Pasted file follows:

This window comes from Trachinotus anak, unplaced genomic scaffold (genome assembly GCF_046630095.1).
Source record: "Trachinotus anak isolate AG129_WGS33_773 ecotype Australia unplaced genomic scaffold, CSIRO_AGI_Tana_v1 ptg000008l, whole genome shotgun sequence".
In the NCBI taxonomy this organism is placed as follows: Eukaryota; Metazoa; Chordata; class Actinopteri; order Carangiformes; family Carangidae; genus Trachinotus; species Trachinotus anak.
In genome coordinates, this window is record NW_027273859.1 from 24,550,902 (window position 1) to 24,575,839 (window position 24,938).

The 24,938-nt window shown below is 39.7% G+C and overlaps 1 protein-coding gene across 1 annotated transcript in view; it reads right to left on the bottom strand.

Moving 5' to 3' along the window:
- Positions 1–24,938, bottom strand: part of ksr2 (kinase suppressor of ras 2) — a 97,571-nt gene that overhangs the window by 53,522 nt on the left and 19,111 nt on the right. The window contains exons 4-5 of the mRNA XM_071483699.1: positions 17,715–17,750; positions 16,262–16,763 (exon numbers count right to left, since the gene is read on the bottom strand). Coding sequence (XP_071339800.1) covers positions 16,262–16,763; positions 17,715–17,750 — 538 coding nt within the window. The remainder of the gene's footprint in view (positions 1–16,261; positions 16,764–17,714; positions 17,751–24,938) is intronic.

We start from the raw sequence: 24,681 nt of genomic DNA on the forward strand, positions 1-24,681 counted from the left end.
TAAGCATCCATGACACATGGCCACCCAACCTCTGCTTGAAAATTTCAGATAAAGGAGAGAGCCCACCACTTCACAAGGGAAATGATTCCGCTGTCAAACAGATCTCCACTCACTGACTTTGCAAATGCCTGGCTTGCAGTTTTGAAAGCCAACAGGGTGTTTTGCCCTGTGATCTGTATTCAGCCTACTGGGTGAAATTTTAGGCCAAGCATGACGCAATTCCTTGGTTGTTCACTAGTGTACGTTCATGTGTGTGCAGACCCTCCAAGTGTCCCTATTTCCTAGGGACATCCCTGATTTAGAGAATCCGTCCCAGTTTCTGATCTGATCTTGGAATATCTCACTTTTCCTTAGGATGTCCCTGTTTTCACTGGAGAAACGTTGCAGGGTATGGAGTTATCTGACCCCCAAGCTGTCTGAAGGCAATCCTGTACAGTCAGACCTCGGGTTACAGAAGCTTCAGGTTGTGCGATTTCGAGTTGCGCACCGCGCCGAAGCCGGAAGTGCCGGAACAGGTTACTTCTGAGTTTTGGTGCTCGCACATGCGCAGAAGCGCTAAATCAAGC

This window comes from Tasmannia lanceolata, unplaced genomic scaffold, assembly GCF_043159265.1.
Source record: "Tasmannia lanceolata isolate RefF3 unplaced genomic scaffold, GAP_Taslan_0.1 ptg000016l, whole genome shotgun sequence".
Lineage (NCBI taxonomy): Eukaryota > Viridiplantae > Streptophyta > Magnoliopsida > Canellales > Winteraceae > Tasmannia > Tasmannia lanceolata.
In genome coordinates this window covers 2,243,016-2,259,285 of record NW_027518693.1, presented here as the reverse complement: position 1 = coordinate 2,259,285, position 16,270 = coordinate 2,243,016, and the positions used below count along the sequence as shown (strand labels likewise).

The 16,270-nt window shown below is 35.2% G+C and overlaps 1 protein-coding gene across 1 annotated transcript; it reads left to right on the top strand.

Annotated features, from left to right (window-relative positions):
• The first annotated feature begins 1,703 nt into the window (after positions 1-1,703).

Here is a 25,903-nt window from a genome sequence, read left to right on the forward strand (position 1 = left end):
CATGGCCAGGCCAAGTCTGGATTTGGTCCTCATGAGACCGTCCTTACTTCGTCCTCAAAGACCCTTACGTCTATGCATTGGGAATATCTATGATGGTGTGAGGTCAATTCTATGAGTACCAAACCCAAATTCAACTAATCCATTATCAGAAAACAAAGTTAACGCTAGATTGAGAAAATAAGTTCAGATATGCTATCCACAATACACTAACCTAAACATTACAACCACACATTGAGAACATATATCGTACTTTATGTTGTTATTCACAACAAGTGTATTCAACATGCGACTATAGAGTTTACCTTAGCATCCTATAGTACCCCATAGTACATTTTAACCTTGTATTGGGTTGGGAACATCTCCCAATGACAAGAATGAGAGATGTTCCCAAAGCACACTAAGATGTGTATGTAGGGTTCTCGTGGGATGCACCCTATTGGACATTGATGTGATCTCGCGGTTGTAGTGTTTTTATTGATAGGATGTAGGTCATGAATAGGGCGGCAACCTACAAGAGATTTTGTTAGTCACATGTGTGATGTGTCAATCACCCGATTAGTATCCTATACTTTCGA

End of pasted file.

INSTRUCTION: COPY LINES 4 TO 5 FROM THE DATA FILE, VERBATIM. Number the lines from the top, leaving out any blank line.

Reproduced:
In genome coordinates, this window is record NW_027273859.1 from 24,550,902 (window position 1) to 24,575,839 (window position 24,938).

The 24,938-nt window shown below is 39.7% G+C and overlaps 1 protein-coding gene across 1 annotated transcript in view; it reads right to left on the bottom strand.